I have been silent for too long.
I am ready to come out with the truth.
I am not a Beyonce fan.
I've read the Buzzfeed articles. I've watched the Video Music Awards. I've Urban-Dictionary-ed "surfbort." And, despite my extended research into the various phases of Beyonce's musical career, I honestly don't relate to her work. I find her music over-played, boring and unimaginative. And I can't lie about it anymore.
But with this open confession to the world, I realize I have probably lost at least half of my friend base, including my fellow Chronicle editors. Just last night I experienced the immediate prejudice that comes with expressing this sentiment. As my coworkers watched the entirety of Beyonce's 16-minute VMA performance, I rebelled.
"Turn it off," I yelled, in what probably could have been a more polite manner to get my point across more effectively.
Of course, this outburst was immediately met with an angry "What! You don't like Beyonce?! Get out!"
As you can see, the Beygency—an anonymous group intended to convert Beyonce haters everywhere and impersonated by Saturday Night Live that I am sure also exists in real life—is clearly alive and well in The Chronicle office.
But whether I like Beyonce or not is a moot point. We all have personal tastes in art forms, and mine happen not to gravitate to someone who "wakes up like this—flawless." But yours might, and that shouldn't stop us from being friends.
Here's where the problems begin. We need to facilitate an environment of openness towards opposing opinions. It's easy to start small—Beyonce is only a small part of the problem. But too often we are afraid to engage in arguments, afraid to be proven wrong. It is easy to pick a majority opinion—be it sometimes the ethically right one and sometimes not—and silence others, ones that are "wrong" in the eyes of most. But not wrong in the eyes of all.
The truth is, opposing opinions don't die with silence. In some ways, they breed. Talking about our opinions enables us to understand why they are wrong. But repressing everything we are told not to feel only develops a very real fear of breaking from the status quo. And breaking from the status quo is not always a bad thing.
What I fear is that this desire to conform stops fruitful ethical discussion. We are so scared of how someone might react to a possibly controversial statement that we hold our opinions in altogether. The questioning of ideas is what makes an intellectual environment so important. Every interaction is an opportunity for you to understand yourself better and opinions are not hard, steadfast rules. They can be changed.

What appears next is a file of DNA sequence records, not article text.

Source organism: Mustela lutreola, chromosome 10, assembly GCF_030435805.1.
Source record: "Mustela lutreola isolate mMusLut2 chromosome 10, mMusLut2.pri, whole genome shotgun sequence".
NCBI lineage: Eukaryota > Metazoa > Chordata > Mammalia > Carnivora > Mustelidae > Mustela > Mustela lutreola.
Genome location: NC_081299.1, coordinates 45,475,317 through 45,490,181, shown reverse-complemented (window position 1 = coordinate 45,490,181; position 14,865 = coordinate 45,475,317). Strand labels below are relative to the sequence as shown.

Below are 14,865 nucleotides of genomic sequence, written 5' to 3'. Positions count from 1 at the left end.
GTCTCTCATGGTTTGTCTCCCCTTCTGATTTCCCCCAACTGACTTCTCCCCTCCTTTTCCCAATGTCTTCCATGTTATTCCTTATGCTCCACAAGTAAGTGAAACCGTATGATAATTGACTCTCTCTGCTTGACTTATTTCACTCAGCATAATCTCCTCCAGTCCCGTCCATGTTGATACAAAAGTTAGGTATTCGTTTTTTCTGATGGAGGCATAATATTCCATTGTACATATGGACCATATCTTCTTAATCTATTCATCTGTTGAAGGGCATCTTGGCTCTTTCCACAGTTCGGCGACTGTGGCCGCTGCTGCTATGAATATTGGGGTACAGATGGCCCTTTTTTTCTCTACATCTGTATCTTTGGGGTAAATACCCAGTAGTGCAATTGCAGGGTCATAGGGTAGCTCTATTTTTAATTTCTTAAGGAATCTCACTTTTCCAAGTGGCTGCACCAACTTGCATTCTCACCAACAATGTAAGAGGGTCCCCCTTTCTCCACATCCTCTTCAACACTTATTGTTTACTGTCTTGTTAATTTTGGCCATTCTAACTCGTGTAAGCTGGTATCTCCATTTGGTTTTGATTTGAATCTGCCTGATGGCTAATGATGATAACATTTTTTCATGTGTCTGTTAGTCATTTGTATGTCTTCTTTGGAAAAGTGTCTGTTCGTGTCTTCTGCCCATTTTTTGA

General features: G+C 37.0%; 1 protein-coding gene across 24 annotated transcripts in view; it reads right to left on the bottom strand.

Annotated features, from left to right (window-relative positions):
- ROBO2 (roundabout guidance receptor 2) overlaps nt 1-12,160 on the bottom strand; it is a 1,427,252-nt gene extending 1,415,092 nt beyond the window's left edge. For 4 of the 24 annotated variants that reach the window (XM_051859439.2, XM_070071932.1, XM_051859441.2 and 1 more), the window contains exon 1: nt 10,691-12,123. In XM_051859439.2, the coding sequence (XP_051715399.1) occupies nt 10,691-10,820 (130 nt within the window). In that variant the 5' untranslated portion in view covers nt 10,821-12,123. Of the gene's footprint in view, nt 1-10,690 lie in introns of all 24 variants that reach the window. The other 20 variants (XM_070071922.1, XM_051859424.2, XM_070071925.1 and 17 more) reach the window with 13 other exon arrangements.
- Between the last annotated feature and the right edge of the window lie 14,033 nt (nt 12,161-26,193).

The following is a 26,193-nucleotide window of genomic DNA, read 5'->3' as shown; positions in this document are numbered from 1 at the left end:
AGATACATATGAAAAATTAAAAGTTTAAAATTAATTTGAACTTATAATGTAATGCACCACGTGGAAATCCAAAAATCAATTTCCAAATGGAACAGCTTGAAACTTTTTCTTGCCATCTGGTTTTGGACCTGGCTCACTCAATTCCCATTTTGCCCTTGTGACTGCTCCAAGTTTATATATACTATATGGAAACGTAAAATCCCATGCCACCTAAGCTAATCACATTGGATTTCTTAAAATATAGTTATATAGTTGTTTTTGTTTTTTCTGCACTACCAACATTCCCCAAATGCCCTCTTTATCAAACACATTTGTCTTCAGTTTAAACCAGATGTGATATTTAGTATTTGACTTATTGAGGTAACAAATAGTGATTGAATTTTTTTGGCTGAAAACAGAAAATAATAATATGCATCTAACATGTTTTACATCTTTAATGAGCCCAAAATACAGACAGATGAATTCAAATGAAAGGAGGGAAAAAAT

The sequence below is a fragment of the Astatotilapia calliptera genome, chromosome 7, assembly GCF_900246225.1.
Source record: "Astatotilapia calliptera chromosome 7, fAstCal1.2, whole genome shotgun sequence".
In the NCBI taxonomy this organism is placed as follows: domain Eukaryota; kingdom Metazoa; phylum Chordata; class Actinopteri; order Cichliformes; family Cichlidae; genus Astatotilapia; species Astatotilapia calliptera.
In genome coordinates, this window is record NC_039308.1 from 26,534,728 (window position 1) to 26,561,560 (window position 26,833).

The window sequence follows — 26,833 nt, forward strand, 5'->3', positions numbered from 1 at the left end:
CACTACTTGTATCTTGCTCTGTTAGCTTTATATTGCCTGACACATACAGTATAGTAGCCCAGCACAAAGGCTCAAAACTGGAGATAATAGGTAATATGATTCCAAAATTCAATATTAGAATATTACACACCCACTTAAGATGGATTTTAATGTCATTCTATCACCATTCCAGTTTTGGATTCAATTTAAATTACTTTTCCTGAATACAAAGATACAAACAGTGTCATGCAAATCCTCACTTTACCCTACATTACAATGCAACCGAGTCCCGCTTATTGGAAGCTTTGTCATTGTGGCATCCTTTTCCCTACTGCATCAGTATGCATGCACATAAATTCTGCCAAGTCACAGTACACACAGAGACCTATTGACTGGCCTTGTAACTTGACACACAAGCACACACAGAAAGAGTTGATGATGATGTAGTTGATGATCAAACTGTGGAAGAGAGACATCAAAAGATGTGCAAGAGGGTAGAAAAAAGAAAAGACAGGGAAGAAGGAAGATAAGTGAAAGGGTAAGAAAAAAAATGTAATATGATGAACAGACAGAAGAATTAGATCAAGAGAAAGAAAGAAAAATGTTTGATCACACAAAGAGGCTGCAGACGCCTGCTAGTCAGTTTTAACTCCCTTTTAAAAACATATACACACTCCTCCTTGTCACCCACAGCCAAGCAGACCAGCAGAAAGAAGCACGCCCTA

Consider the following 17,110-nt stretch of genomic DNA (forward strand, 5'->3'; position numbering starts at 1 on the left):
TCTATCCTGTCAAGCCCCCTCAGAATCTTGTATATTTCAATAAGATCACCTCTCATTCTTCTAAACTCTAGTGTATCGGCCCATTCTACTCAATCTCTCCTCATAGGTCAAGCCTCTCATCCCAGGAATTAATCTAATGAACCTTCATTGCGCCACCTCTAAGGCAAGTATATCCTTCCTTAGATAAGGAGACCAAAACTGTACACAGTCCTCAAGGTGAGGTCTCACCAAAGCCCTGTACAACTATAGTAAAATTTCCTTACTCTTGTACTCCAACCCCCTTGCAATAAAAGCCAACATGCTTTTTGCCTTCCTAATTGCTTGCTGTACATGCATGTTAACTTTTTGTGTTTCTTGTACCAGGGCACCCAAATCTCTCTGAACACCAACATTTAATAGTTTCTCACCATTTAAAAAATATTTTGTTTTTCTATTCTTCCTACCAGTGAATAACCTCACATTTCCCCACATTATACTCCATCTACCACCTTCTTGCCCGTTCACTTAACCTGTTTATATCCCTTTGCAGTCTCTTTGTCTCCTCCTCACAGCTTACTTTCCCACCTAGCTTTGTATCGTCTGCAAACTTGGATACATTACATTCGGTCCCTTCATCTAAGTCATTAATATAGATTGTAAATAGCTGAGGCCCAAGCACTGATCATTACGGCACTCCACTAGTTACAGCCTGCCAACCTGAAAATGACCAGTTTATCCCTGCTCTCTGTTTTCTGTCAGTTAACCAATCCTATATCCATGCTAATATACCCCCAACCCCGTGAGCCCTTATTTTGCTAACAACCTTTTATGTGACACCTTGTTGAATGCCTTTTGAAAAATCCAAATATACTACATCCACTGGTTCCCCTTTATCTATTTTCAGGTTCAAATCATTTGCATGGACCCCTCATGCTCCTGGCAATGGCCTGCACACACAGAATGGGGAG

The scary thing about opinions, however, is that they closely toe the line into impersonating certainties. Universities from all over the country know this phenomenon well—a young, confident student spouts their opinion as if it is a fact. Opinions at their root are emotions. They are based on each of our unique combinations of life experiences. To treat them as facts is to misunderstand their entire origin.
Once people acknowledge the personal nature of their opinions, they then need to respect the personal roots of others'. If we are going to hold educated arguments, respect needs to be brought to the conversation, as well as a willingness to broaden one's perspective. An argument between two parties unwilling to budge is not productive to anyone and could be needlessly offensive, and understandably so.
So here's what I propose. Next time I express a negative opinion about Beyonce, I won't be met with a gasping "How could you?" and automatic disgust. Instead the people around me will actually ask why I don't like Beyonce. Perhaps I will ask back—what do you like about her? And maybe, by the end of the conversation, one of us will change our opinion.
Or maybe we won't.
Elizabeth Djinis is the Editorial Pages Editor.